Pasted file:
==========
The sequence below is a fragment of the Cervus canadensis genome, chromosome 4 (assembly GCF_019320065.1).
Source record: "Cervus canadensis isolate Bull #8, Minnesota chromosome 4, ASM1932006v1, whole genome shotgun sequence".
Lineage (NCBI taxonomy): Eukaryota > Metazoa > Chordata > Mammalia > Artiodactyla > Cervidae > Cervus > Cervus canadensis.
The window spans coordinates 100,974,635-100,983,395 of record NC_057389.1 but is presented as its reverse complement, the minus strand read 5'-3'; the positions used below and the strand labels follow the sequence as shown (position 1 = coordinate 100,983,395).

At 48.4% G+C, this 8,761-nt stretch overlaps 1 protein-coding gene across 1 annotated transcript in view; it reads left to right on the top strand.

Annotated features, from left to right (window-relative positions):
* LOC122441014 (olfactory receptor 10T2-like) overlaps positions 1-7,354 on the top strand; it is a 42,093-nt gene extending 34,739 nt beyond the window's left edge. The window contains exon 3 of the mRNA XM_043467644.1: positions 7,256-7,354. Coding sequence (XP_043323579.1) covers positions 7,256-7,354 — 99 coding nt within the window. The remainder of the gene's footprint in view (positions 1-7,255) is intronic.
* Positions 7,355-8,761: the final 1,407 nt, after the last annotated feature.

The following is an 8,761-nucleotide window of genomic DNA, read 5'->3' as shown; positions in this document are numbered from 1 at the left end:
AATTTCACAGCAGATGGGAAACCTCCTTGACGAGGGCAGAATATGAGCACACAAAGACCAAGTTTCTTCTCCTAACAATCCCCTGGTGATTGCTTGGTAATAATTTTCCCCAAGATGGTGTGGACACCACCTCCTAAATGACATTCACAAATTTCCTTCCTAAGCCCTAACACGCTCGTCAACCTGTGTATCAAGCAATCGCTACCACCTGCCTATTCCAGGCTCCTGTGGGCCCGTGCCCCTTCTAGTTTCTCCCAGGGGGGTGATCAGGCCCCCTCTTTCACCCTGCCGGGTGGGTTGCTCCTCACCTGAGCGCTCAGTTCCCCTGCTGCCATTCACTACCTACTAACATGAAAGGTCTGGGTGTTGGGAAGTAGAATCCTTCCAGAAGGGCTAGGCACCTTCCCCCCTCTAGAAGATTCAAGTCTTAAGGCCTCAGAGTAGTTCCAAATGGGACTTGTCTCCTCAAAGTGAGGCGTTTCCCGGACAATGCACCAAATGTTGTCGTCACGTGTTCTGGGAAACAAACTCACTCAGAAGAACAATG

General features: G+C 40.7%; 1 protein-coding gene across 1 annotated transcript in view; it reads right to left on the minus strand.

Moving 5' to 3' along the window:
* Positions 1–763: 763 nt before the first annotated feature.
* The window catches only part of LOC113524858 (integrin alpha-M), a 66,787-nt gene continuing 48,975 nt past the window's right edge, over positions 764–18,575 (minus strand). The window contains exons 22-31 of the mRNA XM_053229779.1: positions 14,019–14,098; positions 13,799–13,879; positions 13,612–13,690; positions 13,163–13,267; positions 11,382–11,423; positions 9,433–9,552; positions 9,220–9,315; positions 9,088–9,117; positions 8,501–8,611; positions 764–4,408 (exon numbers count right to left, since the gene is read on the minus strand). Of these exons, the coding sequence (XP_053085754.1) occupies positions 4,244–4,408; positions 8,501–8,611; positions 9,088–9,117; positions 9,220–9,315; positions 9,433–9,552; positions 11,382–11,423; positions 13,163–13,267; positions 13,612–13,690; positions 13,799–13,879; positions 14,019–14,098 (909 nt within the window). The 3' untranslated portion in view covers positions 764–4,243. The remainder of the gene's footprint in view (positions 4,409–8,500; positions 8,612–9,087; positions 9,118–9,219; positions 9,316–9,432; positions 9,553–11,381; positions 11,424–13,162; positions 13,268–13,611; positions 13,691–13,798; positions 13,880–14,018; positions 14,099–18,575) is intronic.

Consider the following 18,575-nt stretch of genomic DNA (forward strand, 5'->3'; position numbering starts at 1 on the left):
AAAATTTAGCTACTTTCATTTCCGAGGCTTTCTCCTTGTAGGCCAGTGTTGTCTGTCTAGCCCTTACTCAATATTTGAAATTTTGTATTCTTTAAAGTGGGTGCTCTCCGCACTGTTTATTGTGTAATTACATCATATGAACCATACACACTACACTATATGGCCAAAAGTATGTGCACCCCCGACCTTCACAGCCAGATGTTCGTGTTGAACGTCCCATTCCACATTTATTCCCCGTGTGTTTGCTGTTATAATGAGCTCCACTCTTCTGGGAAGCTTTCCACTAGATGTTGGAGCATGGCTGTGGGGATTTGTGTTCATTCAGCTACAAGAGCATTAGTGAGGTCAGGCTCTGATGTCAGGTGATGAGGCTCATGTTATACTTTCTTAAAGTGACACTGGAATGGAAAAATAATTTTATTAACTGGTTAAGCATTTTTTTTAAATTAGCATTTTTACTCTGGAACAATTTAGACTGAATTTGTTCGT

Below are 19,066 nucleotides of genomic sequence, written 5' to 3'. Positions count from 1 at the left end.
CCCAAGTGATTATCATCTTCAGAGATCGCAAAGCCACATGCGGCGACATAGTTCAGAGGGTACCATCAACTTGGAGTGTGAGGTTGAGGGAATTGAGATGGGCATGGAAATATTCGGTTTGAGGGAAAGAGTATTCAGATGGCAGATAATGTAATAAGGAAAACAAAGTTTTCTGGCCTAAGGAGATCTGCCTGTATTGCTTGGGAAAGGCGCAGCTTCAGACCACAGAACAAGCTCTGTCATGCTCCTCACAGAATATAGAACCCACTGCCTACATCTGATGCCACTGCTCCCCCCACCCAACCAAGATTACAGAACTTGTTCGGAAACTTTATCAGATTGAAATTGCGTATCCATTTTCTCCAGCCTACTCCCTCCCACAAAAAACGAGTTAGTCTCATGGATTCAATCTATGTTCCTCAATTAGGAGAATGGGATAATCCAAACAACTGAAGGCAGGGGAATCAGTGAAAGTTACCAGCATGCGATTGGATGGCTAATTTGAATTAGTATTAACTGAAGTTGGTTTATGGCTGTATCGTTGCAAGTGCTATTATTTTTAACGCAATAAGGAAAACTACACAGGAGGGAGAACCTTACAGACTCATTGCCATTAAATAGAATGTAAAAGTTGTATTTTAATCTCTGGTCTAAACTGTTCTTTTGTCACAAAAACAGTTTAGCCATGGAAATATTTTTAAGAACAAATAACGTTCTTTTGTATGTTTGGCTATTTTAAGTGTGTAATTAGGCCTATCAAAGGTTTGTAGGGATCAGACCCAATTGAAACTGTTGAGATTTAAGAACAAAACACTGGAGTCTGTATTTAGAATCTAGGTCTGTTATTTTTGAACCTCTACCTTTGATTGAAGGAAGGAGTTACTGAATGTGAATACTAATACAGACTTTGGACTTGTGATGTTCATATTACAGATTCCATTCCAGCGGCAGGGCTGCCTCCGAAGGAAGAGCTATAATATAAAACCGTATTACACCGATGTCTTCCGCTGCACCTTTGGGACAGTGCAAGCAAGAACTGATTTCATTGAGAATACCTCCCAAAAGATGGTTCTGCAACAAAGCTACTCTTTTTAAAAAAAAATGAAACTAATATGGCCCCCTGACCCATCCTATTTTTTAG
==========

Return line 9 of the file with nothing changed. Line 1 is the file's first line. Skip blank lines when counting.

The following is an 8,761-nucleotide window of genomic DNA, read 5'->3' as shown; positions in this document are numbered from 1 at the left end: